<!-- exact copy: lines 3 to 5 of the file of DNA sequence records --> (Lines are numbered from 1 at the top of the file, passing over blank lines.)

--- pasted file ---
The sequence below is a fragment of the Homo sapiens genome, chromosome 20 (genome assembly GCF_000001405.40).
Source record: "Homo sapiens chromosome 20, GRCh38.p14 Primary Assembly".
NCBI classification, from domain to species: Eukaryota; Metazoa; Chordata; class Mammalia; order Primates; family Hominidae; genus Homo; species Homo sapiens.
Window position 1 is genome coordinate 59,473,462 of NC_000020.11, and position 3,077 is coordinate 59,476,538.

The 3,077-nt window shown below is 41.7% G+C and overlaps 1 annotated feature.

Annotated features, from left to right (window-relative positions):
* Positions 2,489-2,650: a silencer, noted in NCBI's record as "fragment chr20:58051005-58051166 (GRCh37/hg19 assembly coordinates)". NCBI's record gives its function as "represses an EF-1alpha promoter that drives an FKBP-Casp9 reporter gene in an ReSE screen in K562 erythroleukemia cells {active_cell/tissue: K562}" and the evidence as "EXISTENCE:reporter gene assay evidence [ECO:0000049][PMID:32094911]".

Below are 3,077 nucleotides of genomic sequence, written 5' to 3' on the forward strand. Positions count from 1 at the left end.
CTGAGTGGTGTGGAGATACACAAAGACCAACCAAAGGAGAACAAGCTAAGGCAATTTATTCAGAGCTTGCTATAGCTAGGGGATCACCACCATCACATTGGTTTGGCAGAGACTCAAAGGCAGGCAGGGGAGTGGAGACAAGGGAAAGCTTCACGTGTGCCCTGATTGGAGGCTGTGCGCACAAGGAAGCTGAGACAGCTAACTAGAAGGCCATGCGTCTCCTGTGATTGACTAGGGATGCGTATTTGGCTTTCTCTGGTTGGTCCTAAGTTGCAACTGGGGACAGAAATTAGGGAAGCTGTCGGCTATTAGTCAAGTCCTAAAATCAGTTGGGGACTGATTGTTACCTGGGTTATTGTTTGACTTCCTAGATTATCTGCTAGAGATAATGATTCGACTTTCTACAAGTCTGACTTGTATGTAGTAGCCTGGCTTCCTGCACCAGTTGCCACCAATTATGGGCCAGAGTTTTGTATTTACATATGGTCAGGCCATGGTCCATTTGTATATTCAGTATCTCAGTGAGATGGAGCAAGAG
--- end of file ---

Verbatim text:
NCBI classification, from domain to species: Eukaryota; Metazoa; Chordata; class Mammalia; order Primates; family Hominidae; genus Homo; species Homo sapiens.
Window position 1 is genome coordinate 59,473,462 of NC_000020.11, and position 3,077 is coordinate 59,476,538.

The 3,077-nt window shown below is 41.7% G+C and overlaps 1 annotated feature.